Although defending Sotomayor’s “understanding” and “compassion,” Democrats are also aware that some of her past remarks represent her greatest vulnerability, and they’ve tried to keep the focus on Sotomayor’s 17 years’ worth of written judicial opinions. Independent studies from the Congressional Research Service, SCOTUSblog and the Transactional Records Access Clearinghouse have concluded that her decisions reflect neither activism nor liberal bias. But Republican senators at yesterday’s hearing repeatedly argued that her statements outside the courtroom are more telling than her judicial opinions because, as a Supreme Court justice, she would not be bound by precedent nearly as much as she was on the court of appeals.

Sen. Orrin Hatch (R-Utah), for example, warned that on the Supreme Court “Judge Sotomayor will help overturn the very precedents that today bind her” on the court of appeals. “The judicial position she will take on the Supreme Court will be very different than the position she has on the Second Circuit.” Therefore, he argued, her extrajudicial statements – in speeches, in law review articles, in career counseling seminars — ought to be seriously considered.  Although “we are urged to ignore her statements and focus only on her judicial decisions,” Hatch said, “We show respect to her by taking her entire record seriously.”

Democrats shot back by criticizing the record of Republican nominees, who they claimed had become, contrary to their initial promises, the most activist justices on the Court. Chief Justice John Roberts, in particular, came in for criticism for, during his confirmation hearing, likening a judge to an “umpire” at a baseball game calling “balls and strikes”; Roberts then ended up playing a far more activist role as a justice.

“The “umpire” analogy is belied by Chief Justice Roberts,” said Sen. Sheldon Whitehouse (D-R.I.). Quoting a recent article in The New Yorker by Jeffrey Toobin, Whitehouse said: “[i]n every major case since he became the nation’s seventeenth Chief Justice, Roberts has sided with the prosecution over the defendant, the state over the condemned, the executive branch over the legislative, and the corporate defendant over the individual plaintiff. Some umpire.”

In fact, Whitehouse argued, under Roberts’ leadership in recent years: “the right wing Justices of the Court have a striking record of ignoring precedent, overturning congressional statutes, limiting constitutional protections, and discovering new constitutional rights,” he said, such as “the first limitation on Roe v. Wade that outright disregards the woman’s health and safety” and a decision striking down a gun restriction in Washington, D.C. “discovering a constitutional right to own guns that the Court had not previously noticed in 220 years.”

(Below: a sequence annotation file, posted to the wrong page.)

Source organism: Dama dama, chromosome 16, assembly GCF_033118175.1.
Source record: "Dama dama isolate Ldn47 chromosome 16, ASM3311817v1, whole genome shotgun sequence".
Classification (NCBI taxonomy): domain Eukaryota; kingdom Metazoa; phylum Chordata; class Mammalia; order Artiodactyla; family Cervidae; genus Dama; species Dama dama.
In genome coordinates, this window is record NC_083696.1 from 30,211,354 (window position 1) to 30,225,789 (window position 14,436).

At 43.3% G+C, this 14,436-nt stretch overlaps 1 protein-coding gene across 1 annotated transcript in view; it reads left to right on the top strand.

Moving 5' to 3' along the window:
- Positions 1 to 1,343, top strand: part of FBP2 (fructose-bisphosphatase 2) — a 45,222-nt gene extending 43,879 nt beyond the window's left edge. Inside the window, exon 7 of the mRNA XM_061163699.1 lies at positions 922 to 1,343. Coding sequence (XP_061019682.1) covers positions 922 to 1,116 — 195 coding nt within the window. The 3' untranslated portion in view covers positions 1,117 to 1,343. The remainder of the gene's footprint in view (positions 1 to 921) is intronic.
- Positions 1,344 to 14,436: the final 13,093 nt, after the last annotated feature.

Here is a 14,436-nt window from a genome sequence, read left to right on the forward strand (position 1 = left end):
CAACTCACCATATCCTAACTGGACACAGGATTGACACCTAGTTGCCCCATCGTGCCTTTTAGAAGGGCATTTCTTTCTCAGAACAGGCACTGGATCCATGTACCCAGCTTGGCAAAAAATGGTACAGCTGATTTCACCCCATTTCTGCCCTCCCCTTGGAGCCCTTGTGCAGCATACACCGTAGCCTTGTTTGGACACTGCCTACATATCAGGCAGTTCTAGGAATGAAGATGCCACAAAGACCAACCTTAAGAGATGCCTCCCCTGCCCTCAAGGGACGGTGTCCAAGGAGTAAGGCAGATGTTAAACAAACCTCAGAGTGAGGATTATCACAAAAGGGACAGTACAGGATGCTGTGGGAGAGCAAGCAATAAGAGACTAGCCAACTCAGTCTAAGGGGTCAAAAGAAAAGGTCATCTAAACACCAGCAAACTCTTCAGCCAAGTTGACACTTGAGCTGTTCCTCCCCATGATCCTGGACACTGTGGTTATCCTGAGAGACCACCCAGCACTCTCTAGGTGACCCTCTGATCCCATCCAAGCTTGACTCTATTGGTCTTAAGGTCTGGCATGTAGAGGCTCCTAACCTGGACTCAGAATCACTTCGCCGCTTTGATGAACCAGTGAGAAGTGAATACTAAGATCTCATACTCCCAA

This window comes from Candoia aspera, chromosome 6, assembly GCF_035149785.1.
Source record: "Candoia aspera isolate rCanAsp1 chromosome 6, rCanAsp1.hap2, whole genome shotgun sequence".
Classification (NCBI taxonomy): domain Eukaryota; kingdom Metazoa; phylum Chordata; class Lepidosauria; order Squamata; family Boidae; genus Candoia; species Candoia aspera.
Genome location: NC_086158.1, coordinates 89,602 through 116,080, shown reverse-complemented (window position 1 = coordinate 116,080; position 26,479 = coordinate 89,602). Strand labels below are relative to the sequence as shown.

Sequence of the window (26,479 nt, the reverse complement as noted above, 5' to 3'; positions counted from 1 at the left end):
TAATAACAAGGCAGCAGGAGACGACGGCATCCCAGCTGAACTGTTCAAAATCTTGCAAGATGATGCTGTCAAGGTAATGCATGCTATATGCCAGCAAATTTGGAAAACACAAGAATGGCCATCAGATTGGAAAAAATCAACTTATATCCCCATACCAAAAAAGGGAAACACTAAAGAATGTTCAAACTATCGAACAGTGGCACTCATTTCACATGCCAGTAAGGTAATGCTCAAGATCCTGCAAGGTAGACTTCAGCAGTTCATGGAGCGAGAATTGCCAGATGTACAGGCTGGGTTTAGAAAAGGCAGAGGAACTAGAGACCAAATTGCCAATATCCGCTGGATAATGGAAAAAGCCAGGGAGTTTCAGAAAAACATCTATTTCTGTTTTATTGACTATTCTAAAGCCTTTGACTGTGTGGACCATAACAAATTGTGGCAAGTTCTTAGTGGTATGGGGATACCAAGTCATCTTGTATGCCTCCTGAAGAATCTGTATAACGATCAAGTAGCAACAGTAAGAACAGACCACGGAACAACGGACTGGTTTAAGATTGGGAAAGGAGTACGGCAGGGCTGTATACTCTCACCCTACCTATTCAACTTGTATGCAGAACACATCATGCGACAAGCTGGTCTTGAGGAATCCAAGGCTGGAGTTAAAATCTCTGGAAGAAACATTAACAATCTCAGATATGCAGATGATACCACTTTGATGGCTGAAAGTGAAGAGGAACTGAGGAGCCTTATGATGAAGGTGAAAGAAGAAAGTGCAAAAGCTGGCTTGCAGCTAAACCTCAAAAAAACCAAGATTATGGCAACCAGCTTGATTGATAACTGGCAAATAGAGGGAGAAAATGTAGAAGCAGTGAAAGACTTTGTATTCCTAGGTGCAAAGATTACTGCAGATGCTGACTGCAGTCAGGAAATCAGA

Whitehouse continued: “The Roberts Court has not lived up to the promises of modesty or humility made when President Bush nominated Justices Roberts and Alito.”

But Whitehouse, like all of the senators yesterday, was not really there to debate judicial philosophy or constitutional history. The senators were talking largely to their own constituents, and not to the other side. Sotomayor is widely expected to be confirmed, but Republicans appear to be voicing objections they expect their conservative constituents to have — about Sotomayor, and about larger social issues.

Republicans remained rigid in their views that Sotomayor’s acknowledgment that different people will have different perspectives on the law was a troubling sign. Sotomayor’s statement that “There is no objective stance but only a series of perspectives, no neutrality, no escape from choice in judging,” said Coburn, is “deeply troubling.”  He added: “The fact that it’s subjective implies that it’s not objective. And if we disregard objective consideration of facts, then all rulings are subjective and we lose the glue that binds us together as a nation.”

Of course, Coburn’s ideal of perfect predictability in the law that allows an escape from judgment and perspective would obviate the need for a Supreme Court — and for the Senate’s confirmation hearing.

For better or worse, the majority of senators haven’t gone that far, and Sotomayor’s confirmation hearing continues Tuesday.